The weather office says that summer might start early, and the heat wave will keep going.

New Delhi: The India Meteorological Department said on Tuesday that daytime temperatures will stay high in the northwest, central, and western parts of India for at least another week. This could mean that summer is coming early, which could hurt the wheat harvest.

Because of rain and snow in the higher parts of Himachal Pradesh, Jammu and Kashmir, and Uttarakhand, the weather in North India was cooler than it was over the weekend. Lahaul, which is in Himachal Pradesh, got 6 mm of snow, Atal tunnel, which is in Kullu, got about 10 cm of snow, Gulmarg, which is in Kashmir, got 10 mm of snow, and Auli, which is in Uttarakhand, got 4 mm of snow.

“It rained and hailed a lot in different parts of Himachal, giving a break from the hot weather. The weather office in Shimla said in a statement that there was about 2 mm of hail. A Met Department official in Srinagar said that the sky will be clear in Kashmir after light snow fell in several parts of the Union Territory.

In the next few days, the weather office expects temperatures in the Konkan region and other parts of western to rise to. It said that the temperature could go up 5 to 11 degrees above normal in parts of Himachal Pradesh and Uttarakhand.

Only in Tamil Nadu, Puducherry, and the Karaikal region has it almost never rained in February. Until February 20, there will not be enough rain in 99% of Punjab, Haryana, and Chandigarh, 97% of Gangetic West Bengal, 99% of Odisha, and 99% of coastal Andhra Pradesh. There will not be enough rain in 100% of east and west Uttar Pradesh, Bihar, Madhya Pradesh, and Rajasthan.

“A western disturbance caused temperatures to drop by 1-2 degrees on Monday, but they are still several degrees above average,” said Naresh Kumar, a senior scientist at the weather bureau. “It hasn’t rained and the sky is clear, so there is a lot of sunlight. Over the Arabian Sea, the anticyclone is also moving around. So, we don’t expect a big break from temperatures that are above average.”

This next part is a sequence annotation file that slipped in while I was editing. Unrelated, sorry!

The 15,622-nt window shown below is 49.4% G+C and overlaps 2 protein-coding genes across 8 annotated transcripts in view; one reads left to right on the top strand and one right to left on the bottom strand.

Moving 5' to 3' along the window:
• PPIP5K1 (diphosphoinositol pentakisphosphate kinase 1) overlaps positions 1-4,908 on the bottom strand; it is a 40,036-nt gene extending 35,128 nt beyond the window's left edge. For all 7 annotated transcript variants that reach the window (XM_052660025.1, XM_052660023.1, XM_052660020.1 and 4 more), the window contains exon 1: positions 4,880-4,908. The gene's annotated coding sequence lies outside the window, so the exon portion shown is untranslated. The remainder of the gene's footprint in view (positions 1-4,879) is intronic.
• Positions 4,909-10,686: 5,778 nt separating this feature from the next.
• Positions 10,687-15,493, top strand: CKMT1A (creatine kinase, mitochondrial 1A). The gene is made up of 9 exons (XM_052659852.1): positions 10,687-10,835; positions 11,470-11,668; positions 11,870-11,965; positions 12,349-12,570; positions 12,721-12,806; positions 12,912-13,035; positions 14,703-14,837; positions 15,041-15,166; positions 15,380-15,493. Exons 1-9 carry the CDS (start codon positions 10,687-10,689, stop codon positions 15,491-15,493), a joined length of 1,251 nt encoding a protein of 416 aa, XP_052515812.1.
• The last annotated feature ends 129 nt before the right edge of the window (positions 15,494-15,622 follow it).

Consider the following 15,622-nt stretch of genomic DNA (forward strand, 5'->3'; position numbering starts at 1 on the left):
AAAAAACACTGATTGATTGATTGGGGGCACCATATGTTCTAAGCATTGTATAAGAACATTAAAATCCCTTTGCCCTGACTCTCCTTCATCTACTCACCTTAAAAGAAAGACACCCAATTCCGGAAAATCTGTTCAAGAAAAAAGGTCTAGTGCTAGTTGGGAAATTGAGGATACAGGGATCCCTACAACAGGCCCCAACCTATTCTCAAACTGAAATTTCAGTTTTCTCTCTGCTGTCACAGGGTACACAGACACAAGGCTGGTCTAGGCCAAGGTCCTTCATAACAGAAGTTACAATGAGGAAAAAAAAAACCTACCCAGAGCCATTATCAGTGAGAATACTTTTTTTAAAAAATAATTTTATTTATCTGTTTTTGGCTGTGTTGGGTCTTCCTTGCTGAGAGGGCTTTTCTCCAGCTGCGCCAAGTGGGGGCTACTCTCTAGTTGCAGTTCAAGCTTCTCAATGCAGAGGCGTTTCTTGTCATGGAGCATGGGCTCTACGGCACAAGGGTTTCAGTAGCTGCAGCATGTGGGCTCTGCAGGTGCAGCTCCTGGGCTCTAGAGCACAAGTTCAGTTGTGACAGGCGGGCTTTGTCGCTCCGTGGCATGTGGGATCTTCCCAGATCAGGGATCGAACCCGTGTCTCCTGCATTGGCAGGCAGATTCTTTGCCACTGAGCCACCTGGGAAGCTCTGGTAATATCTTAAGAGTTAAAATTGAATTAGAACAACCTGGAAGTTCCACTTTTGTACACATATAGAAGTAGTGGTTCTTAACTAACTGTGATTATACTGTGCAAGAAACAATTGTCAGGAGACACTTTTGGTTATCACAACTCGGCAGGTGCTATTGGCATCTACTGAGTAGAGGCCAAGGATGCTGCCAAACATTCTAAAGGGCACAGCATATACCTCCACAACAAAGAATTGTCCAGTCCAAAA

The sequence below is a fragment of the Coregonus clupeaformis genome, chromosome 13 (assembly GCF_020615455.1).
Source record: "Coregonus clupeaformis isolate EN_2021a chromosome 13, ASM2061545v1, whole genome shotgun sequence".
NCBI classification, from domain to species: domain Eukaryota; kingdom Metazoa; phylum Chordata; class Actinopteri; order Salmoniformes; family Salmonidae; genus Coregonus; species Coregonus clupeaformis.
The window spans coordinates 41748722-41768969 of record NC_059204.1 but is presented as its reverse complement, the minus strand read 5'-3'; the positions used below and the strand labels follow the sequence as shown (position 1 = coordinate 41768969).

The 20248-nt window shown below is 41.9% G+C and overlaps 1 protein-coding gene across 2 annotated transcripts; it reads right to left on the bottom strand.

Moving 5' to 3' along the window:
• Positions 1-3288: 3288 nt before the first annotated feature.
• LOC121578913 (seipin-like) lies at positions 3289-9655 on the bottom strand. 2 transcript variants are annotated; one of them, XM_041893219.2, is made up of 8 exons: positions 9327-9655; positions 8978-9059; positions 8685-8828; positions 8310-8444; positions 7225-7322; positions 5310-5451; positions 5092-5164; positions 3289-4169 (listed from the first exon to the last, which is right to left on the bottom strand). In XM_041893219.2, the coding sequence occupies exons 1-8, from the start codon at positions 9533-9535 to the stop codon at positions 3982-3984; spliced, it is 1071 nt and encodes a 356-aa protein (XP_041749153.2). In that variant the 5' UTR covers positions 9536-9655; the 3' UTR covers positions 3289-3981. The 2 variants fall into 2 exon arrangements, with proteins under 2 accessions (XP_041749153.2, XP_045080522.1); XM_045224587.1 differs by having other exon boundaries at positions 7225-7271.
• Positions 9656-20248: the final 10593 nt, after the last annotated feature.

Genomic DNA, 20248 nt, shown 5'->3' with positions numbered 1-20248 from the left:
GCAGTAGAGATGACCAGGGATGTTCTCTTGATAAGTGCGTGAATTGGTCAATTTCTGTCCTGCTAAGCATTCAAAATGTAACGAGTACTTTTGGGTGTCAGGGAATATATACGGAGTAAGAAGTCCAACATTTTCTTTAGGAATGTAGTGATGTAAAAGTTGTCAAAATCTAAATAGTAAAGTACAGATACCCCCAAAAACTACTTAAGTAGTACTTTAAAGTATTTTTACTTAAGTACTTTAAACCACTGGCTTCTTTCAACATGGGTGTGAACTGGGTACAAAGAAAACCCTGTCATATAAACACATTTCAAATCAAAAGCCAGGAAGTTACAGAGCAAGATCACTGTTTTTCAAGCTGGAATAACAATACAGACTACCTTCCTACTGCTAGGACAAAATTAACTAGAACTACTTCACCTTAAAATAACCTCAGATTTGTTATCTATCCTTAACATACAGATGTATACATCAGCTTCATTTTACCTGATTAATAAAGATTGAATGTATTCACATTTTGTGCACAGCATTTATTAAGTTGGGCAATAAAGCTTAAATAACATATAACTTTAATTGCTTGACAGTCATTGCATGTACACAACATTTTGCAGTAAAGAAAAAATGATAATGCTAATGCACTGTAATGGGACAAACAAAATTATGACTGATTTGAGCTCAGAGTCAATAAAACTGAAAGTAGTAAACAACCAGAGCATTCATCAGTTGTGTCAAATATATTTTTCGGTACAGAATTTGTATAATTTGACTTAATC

“The surface wind pattern continues to be south-westerly, which brings warm, dry winds,” said Mahesh Palawat, vice president of climate and meteorology at private forecaster Skymet Weather Services. “The anticyclone over the Arabian Sea is still there, and if it doesn’t rain, we don’t think temperatures will drop any more.”

Most cities in the north, centre, and west of the United States had higher-than-normal high temperatures on Tuesday. Delhi’s highest temperature was 31.4 degrees Celsius, which is seven degrees above normal. Gurugram’s was 29.9 degrees Celsius (+5), Panjim’s was 35.3 degrees Celsius (+5), Churu’s was 34 degrees Celsius (+6), Jodhpur’s was 32.5 degrees Celsius (+6), Udaipur’s was 33.9 degrees Celsius (+5), Bikaner’s was 34.1 degrees Celsius (+7), Shimla’s was 20 degrees Celsius (+8), Musso

“Higher daytime temperatures could hurt wheat because it is getting close to its reproductive growth period, which is affected by temperature. When plants are flowering and ripening, a crop’s yield goes down when the temperature is high. There could be similar effects on other standing crops and horticulture, the IMD said in an advisory on Tuesday, asking farmers to choose light irrigation instead of heavy watering.

Jagjit Singh Dalewal, a farmer leader from Faridkot, said that the weather was like it was in 2022, except that it was warmer earlier, which could be bad for the wheat crop. “If these temperatures stay the same in February, yields could drop by up to 40% this time, which would hurt food security and the economy,” he said. In the spring of 2022, heat waves that were out of place caused the harvest of wheat, the main food for the winter, to be smaller.

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